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Thursday, October 7, 2010

Inland Waterways: Recent Proposals and Issues For Congress

Charles V. Stern
Analyst in Natural Resources Policy

Inland waterways are a significant part of the nation’s transportation system. Because of the national economic benefits of maritime transport, the federal government has invested in navigation infrastructure for two centuries. As a result, barge shipping has received significant support through federal funding for operational costs, capital expenditures, and major rehabilitation on inland waterways. Since the 1980s, expenditures for construction and major rehabilitation projects on inland waterways have been cost-shared on a 50/50 basis between the federal government and users through the Inland Waterway Trust Fund (IWTF).

Future financing for the inland waterway system is uncertain. The IWTF is currently supported by a $0.20 per gallon tax on barge fuel, but the trust fund’s balance has declined significantly in recent years. Without major changes to recent investment levels or changes to the federal/nonfederal cost-share requirements for construction, it may soon become insolvent.

Previously the Bush and Obama Administrations had submitted legislative proposals to replace the fuel tax with a lock user fee that would have increased revenues and tied user fees to IWTF balances, but Congress and industry interests rebuffed these proposals. The Inland Waterways Users Board (IWUB) recently endorsed an alternative proposal that is supported by many barge industry interests. It would increase the fuel surcharge that funds the IWTF and increase funding for inland waterways as a whole, and would also make several other significant changes to the current system. Among these changes are significant increases for the federal share of inland waterway construction of dams and major rehabilitation costs, which would now be a 100% federal responsibility. Additionally, the IWUB proposes a greater overall investment on inland waterways, including an overall increase in spending on inland waterway projects. Users are also proposing other changes to the current project selection process that aim to codify prioritization criteria and increase user participation in project formulation.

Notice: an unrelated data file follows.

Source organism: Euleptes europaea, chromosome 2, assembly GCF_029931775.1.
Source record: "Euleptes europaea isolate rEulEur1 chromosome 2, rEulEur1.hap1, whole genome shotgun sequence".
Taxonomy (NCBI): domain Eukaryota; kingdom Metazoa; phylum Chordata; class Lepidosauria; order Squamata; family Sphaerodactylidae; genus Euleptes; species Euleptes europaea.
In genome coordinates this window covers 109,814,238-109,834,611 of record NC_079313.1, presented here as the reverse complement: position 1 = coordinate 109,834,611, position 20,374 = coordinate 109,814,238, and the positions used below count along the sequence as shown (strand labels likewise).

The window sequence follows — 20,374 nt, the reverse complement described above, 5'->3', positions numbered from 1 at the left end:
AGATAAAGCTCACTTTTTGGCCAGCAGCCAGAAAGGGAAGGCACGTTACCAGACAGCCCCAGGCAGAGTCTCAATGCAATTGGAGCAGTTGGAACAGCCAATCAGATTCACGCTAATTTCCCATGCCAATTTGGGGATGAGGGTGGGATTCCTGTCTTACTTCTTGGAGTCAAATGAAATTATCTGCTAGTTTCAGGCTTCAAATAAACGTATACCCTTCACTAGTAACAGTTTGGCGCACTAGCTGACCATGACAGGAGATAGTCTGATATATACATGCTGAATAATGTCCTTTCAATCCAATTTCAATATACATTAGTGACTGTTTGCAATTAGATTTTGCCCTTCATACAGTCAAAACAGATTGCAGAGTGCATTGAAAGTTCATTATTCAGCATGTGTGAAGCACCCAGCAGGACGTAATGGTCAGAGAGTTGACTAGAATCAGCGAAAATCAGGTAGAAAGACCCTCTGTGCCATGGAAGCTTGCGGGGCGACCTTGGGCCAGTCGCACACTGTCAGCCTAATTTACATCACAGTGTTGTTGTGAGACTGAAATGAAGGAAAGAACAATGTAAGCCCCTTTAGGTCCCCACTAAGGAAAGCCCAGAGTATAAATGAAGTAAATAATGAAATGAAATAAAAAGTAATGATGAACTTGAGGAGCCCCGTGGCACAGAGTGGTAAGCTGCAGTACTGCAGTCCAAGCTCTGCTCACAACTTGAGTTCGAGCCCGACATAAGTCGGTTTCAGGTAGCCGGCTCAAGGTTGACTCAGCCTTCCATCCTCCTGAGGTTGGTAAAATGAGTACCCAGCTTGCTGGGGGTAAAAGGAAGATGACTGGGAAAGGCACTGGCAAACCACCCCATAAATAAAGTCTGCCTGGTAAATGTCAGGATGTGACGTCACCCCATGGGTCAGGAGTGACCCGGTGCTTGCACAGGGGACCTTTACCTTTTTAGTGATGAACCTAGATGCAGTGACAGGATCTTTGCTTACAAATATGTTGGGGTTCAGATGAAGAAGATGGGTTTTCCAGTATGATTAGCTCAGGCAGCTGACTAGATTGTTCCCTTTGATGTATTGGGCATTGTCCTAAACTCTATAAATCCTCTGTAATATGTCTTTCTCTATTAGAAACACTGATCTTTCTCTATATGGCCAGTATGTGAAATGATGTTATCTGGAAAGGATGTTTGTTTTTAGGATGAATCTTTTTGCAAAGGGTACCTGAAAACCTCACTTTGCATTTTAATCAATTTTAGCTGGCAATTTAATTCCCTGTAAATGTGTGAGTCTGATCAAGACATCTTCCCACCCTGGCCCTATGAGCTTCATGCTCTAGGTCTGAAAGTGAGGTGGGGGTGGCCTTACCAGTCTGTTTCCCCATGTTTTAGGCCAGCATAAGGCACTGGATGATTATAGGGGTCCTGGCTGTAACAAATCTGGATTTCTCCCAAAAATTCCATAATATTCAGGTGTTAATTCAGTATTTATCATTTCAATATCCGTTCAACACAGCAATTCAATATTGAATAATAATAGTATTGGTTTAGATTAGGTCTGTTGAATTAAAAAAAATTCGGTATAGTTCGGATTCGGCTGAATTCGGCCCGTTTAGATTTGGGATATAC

The user industry (including the barge industry and agricultural groups) argues that these changes are necessary to shore up the trust fund, improve the deteriorating state of inland waterway infrastructure, and distribute cost responsibilities more equitably among those who benefit from the system (i.e., more funding by federal taxpayers). The Obama Administration agrees that the trust fund needs increased revenues to meet new infrastructure needs, but argues that these revenues should continue to be shared equally between the IWTF and the federal government. Some have also argued that any tax or user fee levied on the industry should be tied to the balance of the IWTF, which might serve as a disincentive for unnecessary investments, and could prevent future funding shortfalls. Taxpayer and environmental advocacy groups have argued against additional federal support for the IWTF. These groups disagree with many of the justifications for increased investment in inland waterways, and note that the barge industry already benefits from generous federal support.

Major issues for Congress include whether to increase inland waterway funding in the future (and by what amount); the appropriate type of revenue stream (e.g., fuel taxes or lockage fees) for the user-required portion of these projects; division of the cost-share responsibilities between the federal government and commercial users (e.g., 50/50 or some other division); and whether to initiate process-based recommendations that some argue will improve the delivery and efficiency of Corps-led IWTF projects.

Date of Report: September 30, 2010
Number of Pages: 24
Order Number: R41430
Price: $29.95

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